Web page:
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NEWS STORIES

Sex offender heads back to prison for third timeSubmitted: 03/07/2013
Story By Lyndsey Stemm


RHINELANDER - The Rhinelander man accused of violating his sex offender registration will go back to prison.

Judge Michael Bloom sentenced Albert Chagnon in Oneida County court today.

The 31-year-old originally served prison time in 2002 for child pornography. Now he'll head back to prison for the third time for a felony charge of failure to update his sex offender registration. This charge is worse than it sounds.

"This isn't a situation in which the defendant simply neglected to tell the supervising agent about conduct that otherwise would be allowable. This is a situation where Mr. Chagnon was engaged in having contact with a 15-year-old girl," says Oneida County Assistant District Attorney. Steve Michlig.

That's the same teenage girl he went to prison for having photographs of two years ago. He contacted her on Facebook within a month of his release from prison.

Defense Attorney Richard Voss argued for a lesser sentence than the five years the state wanted. He asked for the nature of Chagnon's criminal history to be taken into consideration.

"There was nothing where Mr. Chagnon had ever done anything to anyone. He has not ever had a crime in which he's injured anybody physically," says Voss.

But Judge Michael Bloom said what Chagnon did was serious despite the fact that it didn't involve physical contact.

"Until it is established that Mr. Chagnon can, in fact, regulate his own behavior there is a valid concern whether the public needs to be protected," says Judge Bloom.

Bloom sentenced Chagnon to five years; two years in prison and three on extended supervision.

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 IN OTHER NEWS
What We're Working OnSubmitted: 04/27/2015

- A pair gravel pit mines could significantly change the look of one area in Lincoln County. The proposed mines would cover more than 100 acres south east of Tomahawk. We'll take a look at the issue coming up tonight at six.

- We'll give you an update on controlling a pesky species of aquatic invasives.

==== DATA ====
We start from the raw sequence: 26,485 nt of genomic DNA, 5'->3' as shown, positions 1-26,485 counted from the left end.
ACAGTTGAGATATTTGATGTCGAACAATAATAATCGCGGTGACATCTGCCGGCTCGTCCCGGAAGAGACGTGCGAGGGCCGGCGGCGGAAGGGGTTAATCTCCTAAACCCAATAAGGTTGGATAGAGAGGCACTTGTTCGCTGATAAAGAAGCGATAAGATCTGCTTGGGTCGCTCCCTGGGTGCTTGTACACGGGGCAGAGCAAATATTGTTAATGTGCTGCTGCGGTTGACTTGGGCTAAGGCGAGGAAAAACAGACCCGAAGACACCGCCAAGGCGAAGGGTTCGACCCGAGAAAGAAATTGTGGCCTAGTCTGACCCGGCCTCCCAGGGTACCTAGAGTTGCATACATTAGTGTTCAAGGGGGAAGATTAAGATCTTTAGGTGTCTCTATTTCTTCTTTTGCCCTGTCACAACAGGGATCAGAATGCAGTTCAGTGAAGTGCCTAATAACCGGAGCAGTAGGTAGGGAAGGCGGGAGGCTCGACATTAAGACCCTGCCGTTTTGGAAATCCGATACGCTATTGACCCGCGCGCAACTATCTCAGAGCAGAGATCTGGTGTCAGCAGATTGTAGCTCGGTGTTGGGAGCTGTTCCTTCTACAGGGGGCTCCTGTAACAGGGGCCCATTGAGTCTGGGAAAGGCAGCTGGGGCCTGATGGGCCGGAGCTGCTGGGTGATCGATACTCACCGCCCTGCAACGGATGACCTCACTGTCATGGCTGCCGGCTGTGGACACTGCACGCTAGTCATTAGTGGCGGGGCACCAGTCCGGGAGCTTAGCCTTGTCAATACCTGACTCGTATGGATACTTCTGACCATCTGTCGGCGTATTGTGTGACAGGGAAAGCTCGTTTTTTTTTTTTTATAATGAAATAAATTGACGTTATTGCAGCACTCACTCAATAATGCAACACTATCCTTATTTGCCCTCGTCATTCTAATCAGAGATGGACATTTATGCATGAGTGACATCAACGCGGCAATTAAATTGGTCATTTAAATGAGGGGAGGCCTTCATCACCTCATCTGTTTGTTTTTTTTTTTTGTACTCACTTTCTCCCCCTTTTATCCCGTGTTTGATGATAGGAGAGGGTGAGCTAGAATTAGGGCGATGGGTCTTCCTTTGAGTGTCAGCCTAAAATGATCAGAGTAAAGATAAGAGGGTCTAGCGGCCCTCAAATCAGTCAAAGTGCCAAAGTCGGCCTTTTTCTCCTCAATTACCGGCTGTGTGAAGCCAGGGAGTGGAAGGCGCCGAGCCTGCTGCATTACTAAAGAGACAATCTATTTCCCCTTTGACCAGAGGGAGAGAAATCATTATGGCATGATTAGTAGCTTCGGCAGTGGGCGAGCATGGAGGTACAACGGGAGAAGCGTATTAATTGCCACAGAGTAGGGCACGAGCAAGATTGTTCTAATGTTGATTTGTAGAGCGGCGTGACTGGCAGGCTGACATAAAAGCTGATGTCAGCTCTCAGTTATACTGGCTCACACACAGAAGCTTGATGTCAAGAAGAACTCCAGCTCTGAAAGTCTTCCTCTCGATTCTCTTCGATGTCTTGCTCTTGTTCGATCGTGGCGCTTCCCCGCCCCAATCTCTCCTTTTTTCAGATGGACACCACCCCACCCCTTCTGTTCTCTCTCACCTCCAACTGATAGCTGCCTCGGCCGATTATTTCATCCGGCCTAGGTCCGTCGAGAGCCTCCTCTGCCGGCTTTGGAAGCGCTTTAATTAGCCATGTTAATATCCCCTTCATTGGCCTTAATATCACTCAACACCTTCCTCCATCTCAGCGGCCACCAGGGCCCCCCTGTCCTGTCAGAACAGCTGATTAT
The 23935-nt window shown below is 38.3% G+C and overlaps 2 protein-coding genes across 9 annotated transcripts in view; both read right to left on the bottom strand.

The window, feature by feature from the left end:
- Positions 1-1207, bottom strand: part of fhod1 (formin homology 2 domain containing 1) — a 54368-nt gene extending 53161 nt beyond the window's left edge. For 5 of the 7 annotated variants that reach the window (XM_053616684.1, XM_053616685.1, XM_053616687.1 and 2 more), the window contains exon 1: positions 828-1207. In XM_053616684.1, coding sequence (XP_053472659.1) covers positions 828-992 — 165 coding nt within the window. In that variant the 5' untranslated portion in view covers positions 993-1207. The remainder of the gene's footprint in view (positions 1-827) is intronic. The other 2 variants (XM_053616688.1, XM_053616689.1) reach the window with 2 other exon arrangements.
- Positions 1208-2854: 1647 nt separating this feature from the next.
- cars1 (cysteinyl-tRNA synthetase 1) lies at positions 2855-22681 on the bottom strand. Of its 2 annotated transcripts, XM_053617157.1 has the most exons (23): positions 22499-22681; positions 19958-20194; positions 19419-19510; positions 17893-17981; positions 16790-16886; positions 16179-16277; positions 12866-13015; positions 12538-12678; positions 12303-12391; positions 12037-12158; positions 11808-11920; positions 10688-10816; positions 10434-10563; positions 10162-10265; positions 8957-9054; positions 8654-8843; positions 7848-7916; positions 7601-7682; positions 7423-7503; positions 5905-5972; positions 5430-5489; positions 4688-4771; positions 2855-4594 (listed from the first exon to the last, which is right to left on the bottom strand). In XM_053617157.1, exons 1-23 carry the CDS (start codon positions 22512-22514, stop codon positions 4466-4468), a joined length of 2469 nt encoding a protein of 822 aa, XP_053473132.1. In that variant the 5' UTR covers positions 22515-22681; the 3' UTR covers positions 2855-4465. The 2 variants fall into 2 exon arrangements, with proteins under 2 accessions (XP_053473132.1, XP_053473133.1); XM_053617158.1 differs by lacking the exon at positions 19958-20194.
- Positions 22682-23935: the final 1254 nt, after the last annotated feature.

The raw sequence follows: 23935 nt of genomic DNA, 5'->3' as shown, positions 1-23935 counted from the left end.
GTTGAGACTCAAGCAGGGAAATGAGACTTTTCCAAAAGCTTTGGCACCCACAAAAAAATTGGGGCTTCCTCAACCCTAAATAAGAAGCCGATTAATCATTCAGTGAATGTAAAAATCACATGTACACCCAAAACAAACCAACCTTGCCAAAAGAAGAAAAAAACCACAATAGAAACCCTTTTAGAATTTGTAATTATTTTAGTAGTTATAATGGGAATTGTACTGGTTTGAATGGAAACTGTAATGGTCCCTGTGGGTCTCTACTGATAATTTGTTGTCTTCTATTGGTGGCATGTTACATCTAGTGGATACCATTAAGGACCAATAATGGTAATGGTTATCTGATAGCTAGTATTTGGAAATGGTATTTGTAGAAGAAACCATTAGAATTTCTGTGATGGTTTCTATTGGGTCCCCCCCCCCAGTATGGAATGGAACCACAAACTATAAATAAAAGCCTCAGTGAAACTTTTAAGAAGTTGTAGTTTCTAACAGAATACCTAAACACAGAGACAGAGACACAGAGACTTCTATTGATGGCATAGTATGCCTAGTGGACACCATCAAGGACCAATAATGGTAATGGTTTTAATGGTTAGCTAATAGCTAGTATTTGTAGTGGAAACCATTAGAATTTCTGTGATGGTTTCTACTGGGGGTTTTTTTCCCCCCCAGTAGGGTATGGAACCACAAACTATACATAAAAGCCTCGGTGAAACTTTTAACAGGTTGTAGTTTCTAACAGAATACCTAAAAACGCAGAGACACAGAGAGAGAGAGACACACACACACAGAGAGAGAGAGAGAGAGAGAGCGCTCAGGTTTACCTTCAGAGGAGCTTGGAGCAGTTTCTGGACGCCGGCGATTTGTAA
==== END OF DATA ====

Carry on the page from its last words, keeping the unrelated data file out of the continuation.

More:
- And what would happen with a major gas line leak? WPS practiced scenarios today.

We'll have the details on these stories and more tonight on Newswatch 12 - news from where you live.

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MERRILL - The Community Warming Center in Merrill finished up its first winter season a few weeks ago. The center provides a place to stay for people in need from November through April.

The guest's ages ranged from 22 to 45 years old. The center is run through the Merrill United Way. The Warming Center's director said its first year went much better than expected.

"It's kind of like building the field of dreams and not knowing if anyone will come to play, or to stay in our case," said Merrill United Way Executive Director Dee Olsen. "But what ended up happening was the community was responsive and we ended up with 11 guests throughout the season with 90 user nights."

The center is already preparing for the next season. They have new blankets and pillows ready for their next year.

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EAGLE RIVER - Many Northwoods cities need to make improvements to the roads now that it's spring.

Rhinelander wants to do it, enough to impose a new sales tax.

Another local city will make improvements to the road and the pipes under the road.

Eagle River will replace infrastructure on Division Street.

Eagle River's mayor Jeff Hyslop says it's about 70 years old.

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ANTIGO - Dealing with allergic reactions to bee stings can be one of the biggest health threats to students.

"If we were seeing a reaction, for example a tingling of the mouth, swelling of the throat, a visual that a student might give us if they are unable to breath at that time, we would immediately administer an EpiPen," Director of Pupil Services Unified School District of Antigo Karen Baker.

Teachers watch carefully for possible allergic reactions, especially at recess and on field trips.

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Local kids help protect batsSubmitted: 04/27/2015

RHINELANDER - Seventh graders in Rhinelander will help protect bats this summer. That's thanks to help from the U.S. Forest Service.

Kids in Rhinelander Monday learned about endangered bats across Wisconsin on Monday. A bat expert with Chequamegon Nicolet National Forest showed the importance of keeping bats healthy. The students helped local scientists by building new homes for the bats.

"Ms. Swaney showed us a presentation about the bats with a speaker and now we're building them," said 7th grader Jackie Wells.

"They have predators and it will kind of keep them safe in their little bat homes," said 7th Grader Connor Lund.

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EAGLE RIVER - Many people enjoy freshly roasted coffee. But, the process to roast those coffee beans can be a science.

"We start with green coffee. It comes in 130 to 155 pound sacks of coffee," said owner of Eagle River Roasters Dan Beihoff.

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WASHINGTON - The Supreme Court is struggling over when jail officials should be held accountable for using excessive force against inmates who are accused _ but not yet convicted _ of crimes.

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